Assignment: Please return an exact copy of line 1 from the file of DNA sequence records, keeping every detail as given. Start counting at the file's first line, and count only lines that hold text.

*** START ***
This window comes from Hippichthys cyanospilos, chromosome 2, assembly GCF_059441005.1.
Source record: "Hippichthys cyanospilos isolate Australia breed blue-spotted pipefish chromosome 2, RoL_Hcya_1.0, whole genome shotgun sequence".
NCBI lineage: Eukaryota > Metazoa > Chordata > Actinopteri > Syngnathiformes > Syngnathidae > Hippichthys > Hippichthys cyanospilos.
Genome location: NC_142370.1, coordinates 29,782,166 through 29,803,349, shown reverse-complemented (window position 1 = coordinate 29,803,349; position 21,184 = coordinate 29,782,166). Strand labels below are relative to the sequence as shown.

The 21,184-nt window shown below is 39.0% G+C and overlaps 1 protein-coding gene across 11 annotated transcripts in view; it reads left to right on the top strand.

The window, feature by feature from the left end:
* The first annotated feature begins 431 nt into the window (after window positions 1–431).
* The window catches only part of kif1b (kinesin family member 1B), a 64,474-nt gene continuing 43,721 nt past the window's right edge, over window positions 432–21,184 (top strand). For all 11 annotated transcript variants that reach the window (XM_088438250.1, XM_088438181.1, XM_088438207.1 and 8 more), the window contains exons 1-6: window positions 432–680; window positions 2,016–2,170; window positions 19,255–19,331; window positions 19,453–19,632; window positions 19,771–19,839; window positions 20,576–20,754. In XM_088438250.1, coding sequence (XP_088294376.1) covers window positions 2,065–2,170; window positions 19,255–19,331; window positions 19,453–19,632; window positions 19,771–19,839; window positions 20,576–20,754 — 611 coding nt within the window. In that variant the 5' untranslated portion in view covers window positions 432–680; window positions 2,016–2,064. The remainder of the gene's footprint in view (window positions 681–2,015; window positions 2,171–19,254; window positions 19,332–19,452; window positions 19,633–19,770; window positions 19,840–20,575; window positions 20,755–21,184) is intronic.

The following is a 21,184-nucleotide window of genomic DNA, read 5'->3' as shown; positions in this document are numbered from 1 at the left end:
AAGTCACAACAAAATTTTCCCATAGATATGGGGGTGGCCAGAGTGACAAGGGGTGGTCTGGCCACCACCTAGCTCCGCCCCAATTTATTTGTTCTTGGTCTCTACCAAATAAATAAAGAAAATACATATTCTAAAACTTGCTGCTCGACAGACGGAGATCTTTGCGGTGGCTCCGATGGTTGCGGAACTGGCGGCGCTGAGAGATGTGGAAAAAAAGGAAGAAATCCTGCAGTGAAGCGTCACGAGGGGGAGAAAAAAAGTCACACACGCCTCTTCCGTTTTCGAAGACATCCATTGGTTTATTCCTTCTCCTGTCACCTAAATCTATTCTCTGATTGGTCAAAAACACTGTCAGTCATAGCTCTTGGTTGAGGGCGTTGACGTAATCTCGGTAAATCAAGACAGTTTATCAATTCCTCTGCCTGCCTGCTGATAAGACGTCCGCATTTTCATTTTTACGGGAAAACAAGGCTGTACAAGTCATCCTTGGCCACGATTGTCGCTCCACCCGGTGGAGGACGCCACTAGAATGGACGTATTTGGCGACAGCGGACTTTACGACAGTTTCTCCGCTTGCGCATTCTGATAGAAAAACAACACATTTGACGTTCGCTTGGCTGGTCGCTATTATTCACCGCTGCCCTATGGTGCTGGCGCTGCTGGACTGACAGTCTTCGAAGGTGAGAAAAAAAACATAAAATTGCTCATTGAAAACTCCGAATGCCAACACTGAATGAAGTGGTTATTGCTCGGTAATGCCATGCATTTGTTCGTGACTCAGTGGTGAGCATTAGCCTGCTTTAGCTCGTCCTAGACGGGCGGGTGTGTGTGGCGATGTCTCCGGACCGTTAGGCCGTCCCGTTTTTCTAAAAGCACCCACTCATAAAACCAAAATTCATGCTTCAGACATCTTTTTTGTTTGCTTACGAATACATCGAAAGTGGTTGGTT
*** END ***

This window comes from Hippichthys cyanospilos, chromosome 2, assembly GCF_059441005.1.